Frederick Douglass on Women Essay by Calwriter
Frederick Douglass on Women
This paper discusses Frederick Douglass's position toward women in his seminal anti-slavery autobiography, "My Life in Bondage".
# 59044 | 1,390 words | 5 sources | MLA | 2005 |
Published on May 31, 2005 in Literature (American) , African-American Studies (Slavery) , Women Studies (Feminism)
$19.95 Buy and instantly download this paper now
This paper explains that Frederick Douglass may have been a radical abolitionist, but he was not a radical advocate of different ways of conceptualizing women in literature. The author points out that, over and over again in the course of his work, Douglass states that slavery is particularly bad because it destroys the 'natural' gentleness of women. The paper relates that Douglass underscores the common notion of the time: a woman's place is in the private sphere because of her greater sensibility and sensitivity, which justifies her exclusion from the public sphere, and, under the marital unity doctrine, her husband retains the ultimate authority over her, even in the domestic domain.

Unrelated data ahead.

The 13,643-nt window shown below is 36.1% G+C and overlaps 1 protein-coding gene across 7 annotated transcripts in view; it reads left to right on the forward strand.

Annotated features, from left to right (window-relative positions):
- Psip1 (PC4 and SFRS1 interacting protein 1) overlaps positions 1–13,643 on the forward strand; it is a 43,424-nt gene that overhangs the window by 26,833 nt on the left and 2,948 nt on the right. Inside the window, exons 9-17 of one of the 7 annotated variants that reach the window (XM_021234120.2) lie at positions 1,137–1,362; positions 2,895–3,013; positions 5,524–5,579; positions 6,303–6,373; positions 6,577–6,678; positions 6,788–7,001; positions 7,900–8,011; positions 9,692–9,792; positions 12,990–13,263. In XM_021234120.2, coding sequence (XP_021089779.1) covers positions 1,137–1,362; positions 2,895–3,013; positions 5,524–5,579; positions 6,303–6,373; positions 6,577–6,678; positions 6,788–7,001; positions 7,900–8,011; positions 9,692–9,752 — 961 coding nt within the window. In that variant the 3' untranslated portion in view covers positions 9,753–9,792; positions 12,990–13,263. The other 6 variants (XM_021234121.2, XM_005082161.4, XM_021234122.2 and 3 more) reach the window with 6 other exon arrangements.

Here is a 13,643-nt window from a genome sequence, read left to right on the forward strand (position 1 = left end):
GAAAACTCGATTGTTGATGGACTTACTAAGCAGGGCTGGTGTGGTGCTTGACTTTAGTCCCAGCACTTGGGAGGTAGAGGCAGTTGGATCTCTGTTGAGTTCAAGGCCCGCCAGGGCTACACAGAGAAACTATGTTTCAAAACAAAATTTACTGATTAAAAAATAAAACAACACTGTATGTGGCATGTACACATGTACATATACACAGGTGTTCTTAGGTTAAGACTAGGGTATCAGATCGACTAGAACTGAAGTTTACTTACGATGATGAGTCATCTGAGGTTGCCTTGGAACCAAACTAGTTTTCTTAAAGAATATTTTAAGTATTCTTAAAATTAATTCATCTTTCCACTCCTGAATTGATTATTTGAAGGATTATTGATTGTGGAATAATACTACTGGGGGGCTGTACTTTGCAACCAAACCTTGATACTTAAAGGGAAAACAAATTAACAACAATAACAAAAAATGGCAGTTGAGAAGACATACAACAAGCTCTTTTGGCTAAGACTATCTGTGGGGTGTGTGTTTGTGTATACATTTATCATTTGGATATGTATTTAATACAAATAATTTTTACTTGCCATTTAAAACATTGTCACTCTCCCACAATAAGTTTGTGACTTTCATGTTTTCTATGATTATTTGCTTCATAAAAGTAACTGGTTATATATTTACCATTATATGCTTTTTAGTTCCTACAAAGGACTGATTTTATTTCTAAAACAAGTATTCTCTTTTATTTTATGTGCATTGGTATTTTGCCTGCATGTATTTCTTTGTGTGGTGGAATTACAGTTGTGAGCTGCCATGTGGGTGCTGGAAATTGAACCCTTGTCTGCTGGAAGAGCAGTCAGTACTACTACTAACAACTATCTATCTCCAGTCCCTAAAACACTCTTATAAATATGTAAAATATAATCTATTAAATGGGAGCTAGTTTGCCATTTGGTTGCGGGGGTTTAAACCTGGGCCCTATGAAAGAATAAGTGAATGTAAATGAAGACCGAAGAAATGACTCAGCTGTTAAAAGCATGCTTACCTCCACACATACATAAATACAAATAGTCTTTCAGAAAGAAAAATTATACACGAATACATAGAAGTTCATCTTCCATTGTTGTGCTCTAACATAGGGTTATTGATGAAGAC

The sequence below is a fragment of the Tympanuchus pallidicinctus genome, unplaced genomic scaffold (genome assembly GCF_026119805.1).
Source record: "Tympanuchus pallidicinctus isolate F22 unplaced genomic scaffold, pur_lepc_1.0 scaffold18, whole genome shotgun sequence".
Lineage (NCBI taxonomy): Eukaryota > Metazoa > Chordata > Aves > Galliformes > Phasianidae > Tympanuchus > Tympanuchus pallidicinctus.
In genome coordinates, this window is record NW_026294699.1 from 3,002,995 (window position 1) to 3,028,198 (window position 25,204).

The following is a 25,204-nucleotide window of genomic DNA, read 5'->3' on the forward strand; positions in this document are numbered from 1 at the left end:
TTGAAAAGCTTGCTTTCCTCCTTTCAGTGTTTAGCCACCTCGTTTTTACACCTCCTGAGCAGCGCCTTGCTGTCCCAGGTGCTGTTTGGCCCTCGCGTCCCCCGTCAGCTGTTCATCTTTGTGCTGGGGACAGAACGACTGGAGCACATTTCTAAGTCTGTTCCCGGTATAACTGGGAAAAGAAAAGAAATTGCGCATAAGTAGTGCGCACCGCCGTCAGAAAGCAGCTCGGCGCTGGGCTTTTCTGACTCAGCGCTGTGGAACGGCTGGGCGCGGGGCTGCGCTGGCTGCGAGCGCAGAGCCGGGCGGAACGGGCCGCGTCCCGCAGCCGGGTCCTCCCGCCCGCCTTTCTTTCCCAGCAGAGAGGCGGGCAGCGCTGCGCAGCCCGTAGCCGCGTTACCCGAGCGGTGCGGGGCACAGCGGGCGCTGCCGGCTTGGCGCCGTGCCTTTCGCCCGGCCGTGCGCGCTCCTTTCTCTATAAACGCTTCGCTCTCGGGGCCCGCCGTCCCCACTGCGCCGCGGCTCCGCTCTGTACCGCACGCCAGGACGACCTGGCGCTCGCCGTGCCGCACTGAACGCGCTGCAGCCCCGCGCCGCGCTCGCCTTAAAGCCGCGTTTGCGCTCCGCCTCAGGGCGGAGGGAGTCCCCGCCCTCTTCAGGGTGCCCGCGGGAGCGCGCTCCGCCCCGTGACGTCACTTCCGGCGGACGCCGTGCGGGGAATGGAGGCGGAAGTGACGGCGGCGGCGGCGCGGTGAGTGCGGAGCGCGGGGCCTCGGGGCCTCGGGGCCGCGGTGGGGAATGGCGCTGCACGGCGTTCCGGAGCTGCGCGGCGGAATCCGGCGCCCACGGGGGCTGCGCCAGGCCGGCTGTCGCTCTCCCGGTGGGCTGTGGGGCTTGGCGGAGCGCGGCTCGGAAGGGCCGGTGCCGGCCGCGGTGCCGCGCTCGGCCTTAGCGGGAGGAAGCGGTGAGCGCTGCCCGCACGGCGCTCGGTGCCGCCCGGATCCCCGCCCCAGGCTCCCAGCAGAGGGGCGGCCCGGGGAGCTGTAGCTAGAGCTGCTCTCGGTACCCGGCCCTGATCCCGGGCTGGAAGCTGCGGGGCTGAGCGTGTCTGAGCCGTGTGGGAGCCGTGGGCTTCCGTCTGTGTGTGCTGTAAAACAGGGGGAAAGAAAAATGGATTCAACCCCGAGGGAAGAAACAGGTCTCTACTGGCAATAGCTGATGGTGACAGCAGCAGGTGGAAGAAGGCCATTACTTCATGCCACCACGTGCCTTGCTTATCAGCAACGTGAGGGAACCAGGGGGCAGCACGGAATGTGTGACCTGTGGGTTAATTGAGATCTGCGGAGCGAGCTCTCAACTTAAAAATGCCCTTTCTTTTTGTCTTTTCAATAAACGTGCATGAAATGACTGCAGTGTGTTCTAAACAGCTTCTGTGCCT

Cite this Essay:
Frederick Douglass on Women (2005, May 31) Retrieved June 03, 2023, from https://www.academon.com/essay/frederick-douglass-on-women-59044/
"Frederick Douglass on Women" 31 May 2005. Web. 03 June. 2023. <https://www.academon.com/essay/frederick-douglass-on-women-59044/>